“Coach changed my life,” Mountford said. “He convinced me to come to the Naval Academy. He convinced an east coast Protestant to apply to Notre Dame for an MBA. He introduced me to my wife (Notre Dame deputy athletics director Missy Conboy), and 24 years later, I’m a Hoosier and he’s the godfather to our oldest girl.”
Mountford worked as Bayliss’ assistant and learned the importance of preparation as a player and coach. They still eat lunch together regularly. The two often quiz each other on the opponent and outcome of past matches. “I remember them all, and I may not remember where my car keys are,” Bayliss said.
With four young children to support, all of whom would later graduate from Notre Dame, Bayliss took a summer job at a country club near Boston. To increase hours there, he became coach at MIT in 1984 and stayed for three years before getting a call from Notre Dame.
He had surprised his devout wife Pat by converting to Catholicism while at Navy, where a player became his godfather. But what finally convinced him to come to turn around an underperforming program was a University commitment to fully fund tennis scholarships after building the Eck Pavilion, an indoor facility crucial for a cold weather location. Now he just needed some players.
DiLucia’s father called to arrange a visit in January 1988, just hours after Bayliss learned that his father had passed away. Distraught, the coach did not register that the top-ranked recruit in the country was coming, and he said to have the boy stop by when on campus. Later realizing his mistake, he owned up to it, described the situation and bonded with the elder DiLucia, who had recently lost his own father. Landing such a prominent recruit gave the program instant credibility and kick-started a new trajectory.
“I believed in him when he said I could be a part of creating something special, and he delivered,” DiLucia said.
The team went 24–3 in 1990 and was ranked 16th nationally but still didn’t make the 20-team NCAA Championships, a snub that fueled later runs. Notre Dame would make the cut 21 of the next 22 years. In 1992, DiLucia was the top-rated player in the country and led a run to the finals, handing USC its only NCAA loss in a four-year span. Bayliss penned a poem about it for the next year’s program.
Player after player talked about Bayliss’ ability to communicate his message in different ways. Many spoke of struggling early with the transition to college: managing the time demands of tennis and the classroom, changing their focus from themselves to the team and growing into responsible young men. He sat each down and laid out his expectations.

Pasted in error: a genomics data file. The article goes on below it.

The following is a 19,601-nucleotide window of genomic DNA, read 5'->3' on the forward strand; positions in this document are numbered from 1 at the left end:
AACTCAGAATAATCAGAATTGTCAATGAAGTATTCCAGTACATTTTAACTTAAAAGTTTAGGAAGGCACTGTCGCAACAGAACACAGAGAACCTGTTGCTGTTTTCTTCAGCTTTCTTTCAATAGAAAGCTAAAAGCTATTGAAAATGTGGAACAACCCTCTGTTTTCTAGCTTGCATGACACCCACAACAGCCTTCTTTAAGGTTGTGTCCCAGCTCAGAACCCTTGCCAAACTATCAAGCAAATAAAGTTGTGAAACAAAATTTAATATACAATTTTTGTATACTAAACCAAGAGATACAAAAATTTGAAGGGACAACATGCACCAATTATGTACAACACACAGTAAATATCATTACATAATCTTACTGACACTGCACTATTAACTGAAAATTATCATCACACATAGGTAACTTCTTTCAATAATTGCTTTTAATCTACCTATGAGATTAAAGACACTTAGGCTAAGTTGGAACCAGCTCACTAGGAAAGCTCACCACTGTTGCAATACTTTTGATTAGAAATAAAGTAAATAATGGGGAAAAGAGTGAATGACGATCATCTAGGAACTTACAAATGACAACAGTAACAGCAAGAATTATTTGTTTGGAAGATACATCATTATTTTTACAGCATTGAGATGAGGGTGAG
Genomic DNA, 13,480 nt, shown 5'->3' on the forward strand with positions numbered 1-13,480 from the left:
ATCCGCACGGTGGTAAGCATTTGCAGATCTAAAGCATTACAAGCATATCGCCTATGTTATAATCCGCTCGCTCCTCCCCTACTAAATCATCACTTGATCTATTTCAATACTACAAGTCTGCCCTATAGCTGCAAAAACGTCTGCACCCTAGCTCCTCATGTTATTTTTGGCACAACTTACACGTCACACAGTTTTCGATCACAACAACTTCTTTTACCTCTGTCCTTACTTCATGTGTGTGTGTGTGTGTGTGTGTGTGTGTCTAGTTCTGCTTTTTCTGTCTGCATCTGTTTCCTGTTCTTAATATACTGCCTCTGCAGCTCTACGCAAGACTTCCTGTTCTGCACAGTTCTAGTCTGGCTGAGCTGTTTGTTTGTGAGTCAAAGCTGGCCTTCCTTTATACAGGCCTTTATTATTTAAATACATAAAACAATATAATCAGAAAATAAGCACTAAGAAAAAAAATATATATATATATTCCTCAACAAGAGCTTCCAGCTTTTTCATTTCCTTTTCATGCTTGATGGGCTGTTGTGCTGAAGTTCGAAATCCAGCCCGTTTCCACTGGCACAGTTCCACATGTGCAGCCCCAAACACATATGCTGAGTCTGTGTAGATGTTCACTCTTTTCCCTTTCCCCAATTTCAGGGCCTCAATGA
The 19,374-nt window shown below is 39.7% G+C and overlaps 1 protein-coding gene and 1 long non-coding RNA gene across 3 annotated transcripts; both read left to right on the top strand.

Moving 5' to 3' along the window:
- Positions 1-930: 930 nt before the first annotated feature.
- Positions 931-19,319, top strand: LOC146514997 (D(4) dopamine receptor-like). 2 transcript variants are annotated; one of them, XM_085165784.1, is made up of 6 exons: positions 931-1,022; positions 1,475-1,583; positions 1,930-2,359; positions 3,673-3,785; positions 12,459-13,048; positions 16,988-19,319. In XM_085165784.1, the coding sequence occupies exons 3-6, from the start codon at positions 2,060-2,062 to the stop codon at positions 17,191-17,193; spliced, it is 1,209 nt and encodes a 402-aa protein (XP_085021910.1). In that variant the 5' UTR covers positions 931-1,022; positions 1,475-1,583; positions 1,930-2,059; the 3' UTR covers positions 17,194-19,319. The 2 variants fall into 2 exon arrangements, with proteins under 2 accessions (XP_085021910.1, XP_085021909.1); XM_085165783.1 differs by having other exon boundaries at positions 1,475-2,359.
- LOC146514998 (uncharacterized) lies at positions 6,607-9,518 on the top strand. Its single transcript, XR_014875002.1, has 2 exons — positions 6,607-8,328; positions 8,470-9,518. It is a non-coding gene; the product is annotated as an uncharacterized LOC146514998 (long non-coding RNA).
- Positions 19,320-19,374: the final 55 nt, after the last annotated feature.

One testament to Bayliss’ methods is that most of his 19 All-America players improved to reach that level only as seniors. “I tried to recruit good people,” Bayliss said. “You have to ask yourself, no matter how good he is, can I live with him for four years?”
Javy Taborga recalled a conversation with coach his sophomore year. Bayliss told him he needed to work harder to take advantage of a once-in-a-lifetime opportunity.
“I thought regular practice was enough, but he said I would regret it later if I didn’t give 100 percent,” Taborga said from Venezuela, where he is an investment banker. “We all changed after that and followed team rules to the max. No one would have believed I would become an All-American after my sophomore year. I have been able to use that lesson the rest of my life.”
Bayliss insisted the team shave and travel in coat and tie even though they would often run into other teams in sweat suits. Poor sportsmanship or throwing rackets were not tolerated. If a player absolutely needed to study, he could miss practice.
“He was a stickler for doing things right,” said Brian Patterson, a 1999 graduate. “Dressing up seemed ridiculous when you’re 18, but he reinforced that we represent Notre Dame. It wasn’t enough to be here.
We had to live up to the tradition we inherited.”
Sean McGraw said hearing the stories at Bayliss’ retirement celebration reminded him of why he stuck out four years as a walk-on despite never playing in matches. He said the weekend resembled Mr. Holland’s Opus, where the former students’ tribute to their teacher is the people they have become.
“He is able to create a sense of community that people want to be a part of,” said McGraw, now a Holy Cross priest and Notre Dame professor. “He always believed you could be better and be a part of something special. I owe a lot of what I have done since to coach.”
Ryan Sachire, a 2000 graduate and player who ranked number two nationally under Bayliss, has succeeded his coach after working as an assistant the last seven years. He hopes to emulate his mentor.
“You knew he was with you for the long haul,” Sachire said. “The way he ran the program was always with a bigger perspective. It was not just what you could achieve in four years but in the future, too.”
Bayliss, who was inducted into the Intercollegiate Tennis Association Hall of Fame in May 2013, said the greatest thrill of coaching is keeping in touch with former players as they grow to success. In his new role as manager of tennis facilities, he is excited to watch Sachire’s team.
He now finally has time to write a book. He plans to start at the last BIG EAST Championship and then hopscotch backwards to reflections from his whole career, giving his wife much of the credit. Motivating himself, Bayliss already has a title chosen: “Crosscourt Reflections.”
Coach, it’s your serve. The pen is in your court.